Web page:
If you have met one person with autism, you have met one person with autism. That’s because children and adults on the autism spectrum are very different from one another. There is no one correct road map to follow when raising, teaching and loving them.
We have all seen those heartwarming videos of a child with autism speaking his first words after years of silence, bonding with a pet or a special friend, or celebrating the achievement of a task triumphantly. We are also fortunate to now have a number of series like Netflix’s “Atypical,” ABC’s “The Good Doctor,” and even “Sesame Street,” which feature characters with autism and shed light on what life is like for individuals on the spectrum.
As wonderful as all of this is, there is another side of autism that remains cloaked behind the scenes ― the reality of what it is like to be a parent of a child on the spectrum.
Being a mom of a child with autism spectrum disorder has its own challenges, its own rewards, its own misunderstandings, its own joy, and its own grief. And talking about it, writing about it, being honest about it, and owning it — that matters. It matters for the parents who are struggling, who feel lonely, who are misunderstood every single time they speak with doctors and teachers and therapists.
But even more, it matters for the children with autism diagnoses themselves. Children need to have a parent, autism or not, who is trying to understand, trying to learn, and trying to help them be uniquely them.
A normally developed parent and a child with autism need to be on the same team. Moreover, normally developed parents of children with autism need to be able to identify other parents in the same circumstances, with the same needs. An autism mom is exactly what a child with autism needs.
Mom of a child with autism may feel tired from the many hard years of fighting and advocating for her child, with many more years to go. She may feel frightened and uncertain of what the future holds for her child. She may feel grief for all the things the child has missed out on, and all the things the child may never experience.
She may feel alone having carried most, if not all, of this burden on her own. She may feel disappointed for how little she is able to do for her child, and for how short they fall in providing better for individuals with intellectual disabilities.
At the same time, she may feel resentful and frustrated for all that she has to do for her child with autism because maybe the child cannot do for himself and there is no one else that will do it for him, or only her. She may feel ashamed for the times that she fails to understand her child and end up making him feel worse instead of better as any mother is desperate to do.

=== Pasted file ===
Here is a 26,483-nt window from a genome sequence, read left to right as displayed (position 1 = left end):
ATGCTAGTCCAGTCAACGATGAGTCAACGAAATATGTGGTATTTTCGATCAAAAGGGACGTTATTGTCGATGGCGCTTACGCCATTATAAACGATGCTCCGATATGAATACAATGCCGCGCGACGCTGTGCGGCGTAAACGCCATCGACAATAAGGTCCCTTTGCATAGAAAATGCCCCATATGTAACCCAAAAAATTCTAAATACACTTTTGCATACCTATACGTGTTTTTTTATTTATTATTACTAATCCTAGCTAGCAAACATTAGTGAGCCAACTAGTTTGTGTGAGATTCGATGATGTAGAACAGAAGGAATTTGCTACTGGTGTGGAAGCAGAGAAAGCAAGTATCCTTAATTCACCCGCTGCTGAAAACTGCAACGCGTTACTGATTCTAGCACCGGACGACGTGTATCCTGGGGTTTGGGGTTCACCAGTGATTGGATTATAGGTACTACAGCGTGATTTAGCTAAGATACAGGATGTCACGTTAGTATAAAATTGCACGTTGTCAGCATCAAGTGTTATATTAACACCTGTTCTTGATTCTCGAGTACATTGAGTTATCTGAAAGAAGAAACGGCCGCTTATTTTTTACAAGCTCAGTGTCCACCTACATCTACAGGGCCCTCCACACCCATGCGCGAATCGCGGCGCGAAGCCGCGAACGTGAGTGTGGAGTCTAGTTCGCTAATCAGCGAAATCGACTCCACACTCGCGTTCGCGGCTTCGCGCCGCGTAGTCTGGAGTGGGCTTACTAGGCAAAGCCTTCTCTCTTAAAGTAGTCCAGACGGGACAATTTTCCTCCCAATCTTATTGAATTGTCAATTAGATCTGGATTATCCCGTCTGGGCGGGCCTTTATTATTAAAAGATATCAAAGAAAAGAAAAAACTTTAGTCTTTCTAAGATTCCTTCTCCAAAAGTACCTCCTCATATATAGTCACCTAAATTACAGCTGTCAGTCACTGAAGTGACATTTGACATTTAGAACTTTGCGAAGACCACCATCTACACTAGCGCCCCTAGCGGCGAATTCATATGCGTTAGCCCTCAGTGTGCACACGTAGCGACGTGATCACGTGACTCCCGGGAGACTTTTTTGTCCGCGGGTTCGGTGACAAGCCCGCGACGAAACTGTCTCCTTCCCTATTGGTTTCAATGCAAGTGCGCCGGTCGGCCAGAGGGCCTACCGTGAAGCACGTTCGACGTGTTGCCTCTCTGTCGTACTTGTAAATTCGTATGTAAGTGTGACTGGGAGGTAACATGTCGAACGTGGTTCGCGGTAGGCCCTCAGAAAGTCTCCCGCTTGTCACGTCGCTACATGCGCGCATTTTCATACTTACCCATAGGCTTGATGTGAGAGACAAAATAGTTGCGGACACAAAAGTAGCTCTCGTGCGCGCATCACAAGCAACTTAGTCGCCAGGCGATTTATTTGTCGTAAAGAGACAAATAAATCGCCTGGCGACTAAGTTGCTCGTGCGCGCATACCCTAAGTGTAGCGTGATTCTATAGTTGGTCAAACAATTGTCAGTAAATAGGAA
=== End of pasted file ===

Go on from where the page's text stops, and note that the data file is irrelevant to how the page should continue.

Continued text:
She may question everything she has done up to this point, and how she is expected to know what to do for her child with autism in the future. She may feel fear of judgment in exposing these feelings, and that she will face harsh criticism for not rejoicing all of the beautiful things that also come with loving and caring for someone on the spectrum, or that she is not grateful enough for what he can do, and what we do have. She may cry secretly and worry that she is not doing enough.
And a mom of autism feels guilty for all of the above. On some days, behind the scenes of the warm and fuzzy videos and television shows, that’s what it really feels like to be an autism mom.
“There is a boy who has been diagnosed with autism. He is fifteen. He was about two and a half years old when he was diagnosed. Parenting a child with autism is challenging at times, but also very rewarding. They have had a lot of interesting experiences over the years and gotten to know a lot of others who are also a part of the autism community. So many of their stories and experiences are similar. The mom recently decided to illustrate some of the most common and repeated scenarios she has heard about from others in the autism community and/or experienced herself. “
If an autism mom could wear a t-shirt every day explaining the bags under her eyes, here is what it would say:
- I’m tired. I’m always tired. My kids don’t sleep all night. Never have. Never will. I have to check on them to make sure they are not eating everything in the refrigerator or painting another room. I sleep with one eye open. Seriously. It’s a thing.
- One does not grow out of autism. It is a life-long condition. You cannot make a fish a duck. A fish will always be a fish. A person with autism will always have autism unless someone comes up with a cure.
- Autism is a diagnosis. It is not who my child is. I know I wax dramatic about how it affects us, and while I am not being hyperbolic, I do hope you will see past my sons’ diagnoses and see them as the clever, fascinating, funny people they are.
- Autism is different in every person.
- Autism is isolating for many families. It is not easy to find a babysitter. My husband and I rarely get out on a date by ourselves. If we do, it is maybe once a year on our anniversary, and even then, it is not on an actual day due to trying to make arrangements for the twins.
- When you can’t accept every invitation, friends drift away and families avoid staying in touch. By the time the teen years arrive, there is no network of support. It is a lonely road for far too many.
- While some autism symptoms may be reduced by special diets, it is not a cure. The diets don’t work for all people with autism.
- Don’t underestimate the power of a battle-fatigued Mama. Ours is a fierce love. We love our children with autism as much as you love your typical child. We will fight to the end of ourselves to get what they need when they need it.